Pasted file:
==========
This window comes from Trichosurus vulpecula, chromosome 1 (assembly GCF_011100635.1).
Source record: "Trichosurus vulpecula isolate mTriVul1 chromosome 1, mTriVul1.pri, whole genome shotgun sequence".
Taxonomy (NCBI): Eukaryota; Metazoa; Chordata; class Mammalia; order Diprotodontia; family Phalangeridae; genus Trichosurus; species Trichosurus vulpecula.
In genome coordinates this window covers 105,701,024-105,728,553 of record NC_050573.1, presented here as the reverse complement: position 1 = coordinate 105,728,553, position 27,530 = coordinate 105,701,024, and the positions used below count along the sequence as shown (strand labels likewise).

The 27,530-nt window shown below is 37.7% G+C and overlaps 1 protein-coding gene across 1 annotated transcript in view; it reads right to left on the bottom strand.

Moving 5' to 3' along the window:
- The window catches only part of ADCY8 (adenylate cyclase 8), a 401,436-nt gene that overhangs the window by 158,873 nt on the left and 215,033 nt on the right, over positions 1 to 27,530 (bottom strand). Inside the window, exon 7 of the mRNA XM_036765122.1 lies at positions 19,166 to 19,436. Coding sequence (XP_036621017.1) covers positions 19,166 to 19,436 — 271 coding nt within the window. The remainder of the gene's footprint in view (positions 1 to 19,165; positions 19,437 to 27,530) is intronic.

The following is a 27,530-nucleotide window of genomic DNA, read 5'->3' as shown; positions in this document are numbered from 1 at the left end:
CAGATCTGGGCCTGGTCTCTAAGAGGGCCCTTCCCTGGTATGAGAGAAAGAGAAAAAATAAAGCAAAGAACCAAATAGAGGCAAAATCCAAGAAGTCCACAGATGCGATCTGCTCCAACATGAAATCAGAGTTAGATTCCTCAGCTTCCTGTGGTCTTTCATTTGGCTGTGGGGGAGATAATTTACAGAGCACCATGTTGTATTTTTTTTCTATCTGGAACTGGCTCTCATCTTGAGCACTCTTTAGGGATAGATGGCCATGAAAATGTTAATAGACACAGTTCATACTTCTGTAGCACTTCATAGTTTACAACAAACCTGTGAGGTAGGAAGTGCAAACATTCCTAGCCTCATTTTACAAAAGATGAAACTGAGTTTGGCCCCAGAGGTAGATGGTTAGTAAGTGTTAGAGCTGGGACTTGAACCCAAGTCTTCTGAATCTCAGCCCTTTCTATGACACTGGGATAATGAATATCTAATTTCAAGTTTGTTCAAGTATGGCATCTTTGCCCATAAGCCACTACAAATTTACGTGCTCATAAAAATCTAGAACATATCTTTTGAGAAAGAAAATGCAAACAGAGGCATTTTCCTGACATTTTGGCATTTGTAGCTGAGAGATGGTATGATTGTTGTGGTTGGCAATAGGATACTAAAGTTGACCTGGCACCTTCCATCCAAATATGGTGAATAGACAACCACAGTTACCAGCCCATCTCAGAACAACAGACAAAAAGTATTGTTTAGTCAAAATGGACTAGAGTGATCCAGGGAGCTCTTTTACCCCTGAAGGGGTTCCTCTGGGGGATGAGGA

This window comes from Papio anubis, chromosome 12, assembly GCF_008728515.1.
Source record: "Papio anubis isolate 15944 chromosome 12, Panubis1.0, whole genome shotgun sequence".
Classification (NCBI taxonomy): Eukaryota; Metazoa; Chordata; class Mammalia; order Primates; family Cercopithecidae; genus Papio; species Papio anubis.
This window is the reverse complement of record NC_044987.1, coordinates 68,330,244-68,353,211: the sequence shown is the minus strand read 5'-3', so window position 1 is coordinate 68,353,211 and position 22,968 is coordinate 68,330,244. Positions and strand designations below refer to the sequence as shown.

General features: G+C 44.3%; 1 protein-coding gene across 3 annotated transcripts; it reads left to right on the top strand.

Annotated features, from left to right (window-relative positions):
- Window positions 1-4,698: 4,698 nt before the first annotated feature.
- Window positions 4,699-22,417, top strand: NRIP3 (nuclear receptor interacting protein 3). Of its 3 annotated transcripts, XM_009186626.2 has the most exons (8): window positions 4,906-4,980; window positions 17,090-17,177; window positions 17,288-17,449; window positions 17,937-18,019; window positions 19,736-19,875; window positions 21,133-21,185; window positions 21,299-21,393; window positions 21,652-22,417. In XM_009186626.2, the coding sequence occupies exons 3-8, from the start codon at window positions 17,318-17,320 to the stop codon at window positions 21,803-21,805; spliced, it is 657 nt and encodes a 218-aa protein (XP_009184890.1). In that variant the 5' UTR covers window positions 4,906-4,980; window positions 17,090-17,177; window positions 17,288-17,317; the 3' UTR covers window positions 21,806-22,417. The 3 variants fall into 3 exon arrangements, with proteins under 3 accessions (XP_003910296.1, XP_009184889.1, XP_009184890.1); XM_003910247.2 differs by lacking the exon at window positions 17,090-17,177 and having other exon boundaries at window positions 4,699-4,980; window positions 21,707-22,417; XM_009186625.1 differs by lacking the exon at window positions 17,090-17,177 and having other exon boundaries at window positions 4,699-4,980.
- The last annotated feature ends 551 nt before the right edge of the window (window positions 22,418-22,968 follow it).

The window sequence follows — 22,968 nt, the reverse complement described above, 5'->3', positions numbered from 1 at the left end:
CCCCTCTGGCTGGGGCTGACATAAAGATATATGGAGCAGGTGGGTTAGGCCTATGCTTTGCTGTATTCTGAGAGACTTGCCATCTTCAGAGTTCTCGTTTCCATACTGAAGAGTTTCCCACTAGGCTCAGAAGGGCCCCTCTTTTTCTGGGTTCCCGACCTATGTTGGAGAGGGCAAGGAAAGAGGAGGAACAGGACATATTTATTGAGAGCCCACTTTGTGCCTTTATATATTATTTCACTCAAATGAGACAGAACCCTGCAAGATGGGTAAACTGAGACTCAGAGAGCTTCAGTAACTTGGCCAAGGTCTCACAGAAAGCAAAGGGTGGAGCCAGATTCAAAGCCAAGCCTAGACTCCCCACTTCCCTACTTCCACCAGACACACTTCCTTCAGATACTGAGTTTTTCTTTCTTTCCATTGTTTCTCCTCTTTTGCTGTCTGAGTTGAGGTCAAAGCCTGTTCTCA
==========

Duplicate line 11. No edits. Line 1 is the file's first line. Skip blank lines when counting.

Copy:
Source record: "Papio anubis isolate 15944 chromosome 12, Panubis1.0, whole genome shotgun sequence".